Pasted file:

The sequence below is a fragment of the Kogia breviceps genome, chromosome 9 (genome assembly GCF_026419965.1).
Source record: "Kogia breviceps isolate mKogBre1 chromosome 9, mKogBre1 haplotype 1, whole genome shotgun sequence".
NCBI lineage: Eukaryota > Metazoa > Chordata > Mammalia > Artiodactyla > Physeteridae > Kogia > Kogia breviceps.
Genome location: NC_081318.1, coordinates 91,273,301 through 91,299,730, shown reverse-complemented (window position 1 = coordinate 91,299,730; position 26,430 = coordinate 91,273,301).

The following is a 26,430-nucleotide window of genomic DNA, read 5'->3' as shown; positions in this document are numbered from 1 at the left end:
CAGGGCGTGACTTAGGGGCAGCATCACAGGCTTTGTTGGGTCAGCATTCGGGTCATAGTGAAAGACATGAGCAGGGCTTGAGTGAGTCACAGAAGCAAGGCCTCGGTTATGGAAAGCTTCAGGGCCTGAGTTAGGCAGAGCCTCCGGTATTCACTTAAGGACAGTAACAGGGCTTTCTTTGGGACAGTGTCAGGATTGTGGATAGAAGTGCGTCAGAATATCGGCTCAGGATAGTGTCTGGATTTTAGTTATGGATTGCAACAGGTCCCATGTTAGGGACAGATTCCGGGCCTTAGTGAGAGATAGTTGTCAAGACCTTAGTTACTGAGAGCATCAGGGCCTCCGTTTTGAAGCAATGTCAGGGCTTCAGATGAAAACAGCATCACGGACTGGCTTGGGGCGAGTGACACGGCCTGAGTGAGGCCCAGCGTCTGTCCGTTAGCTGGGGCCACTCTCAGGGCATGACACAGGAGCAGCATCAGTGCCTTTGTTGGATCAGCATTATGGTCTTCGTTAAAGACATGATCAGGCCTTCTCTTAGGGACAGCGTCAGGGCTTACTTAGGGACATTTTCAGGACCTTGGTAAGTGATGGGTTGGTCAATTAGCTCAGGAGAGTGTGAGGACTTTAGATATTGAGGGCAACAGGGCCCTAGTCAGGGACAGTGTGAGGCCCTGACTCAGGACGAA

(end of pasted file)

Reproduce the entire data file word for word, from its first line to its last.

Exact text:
The sequence below is a fragment of the Kogia breviceps genome, chromosome 9 (genome assembly GCF_026419965.1).
Source record: "Kogia breviceps isolate mKogBre1 chromosome 9, mKogBre1 haplotype 1, whole genome shotgun sequence".
NCBI lineage: Eukaryota > Metazoa > Chordata > Mammalia > Artiodactyla > Physeteridae > Kogia > Kogia breviceps.
Genome location: NC_081318.1, coordinates 91,273,301 through 91,299,730, shown reverse-complemented (window position 1 = coordinate 91,299,730; position 26,430 = coordinate 91,273,301).

The following is a 26,430-nucleotide window of genomic DNA, read 5'->3' as shown; positions in this document are numbered from 1 at the left end:
CAGGGCGTGACTTAGGGGCAGCATCACAGGCTTTGTTGGGTCAGCATTCGGGTCATAGTGAAAGACATGAGCAGGGCTTGAGTGAGTCACAGAAGCAAGGCCTCGGTTATGGAAAGCTTCAGGGCCTGAGTTAGGCAGAGCCTCCGGTATTCACTTAAGGACAGTAACAGGGCTTTCTTTGGGACAGTGTCAGGATTGTGGATAGAAGTGCGTCAGAATATCGGCTCAGGATAGTGTCTGGATTTTAGTTATGGATTGCAACAGGTCCCATGTTAGGGACAGATTCCGGGCCTTAGTGAGAGATAGTTGTCAAGACCTTAGTTACTGAGAGCATCAGGGCCTCCGTTTTGAAGCAATGTCAGGGCTTCAGATGAAAACAGCATCACGGACTGGCTTGGGGCGAGTGACACGGCCTGAGTGAGGCCCAGCGTCTGTCCGTTAGCTGGGGCCACTCTCAGGGCATGACACAGGAGCAGCATCAGTGCCTTTGTTGGATCAGCATTATGGTCTTCGTTAAAGACATGATCAGGCCTTCTCTTAGGGACAGCGTCAGGGCTTACTTAGGGACATTTTCAGGACCTTGGTAAGTGATGGGTTGGTCAATTAGCTCAGGAGAGTGTGAGGACTTTAGATATTGAGGGCAACAGGGCCCTAGTCAGGGACAGTGTGAGGCCCTGACTCAGGACGAA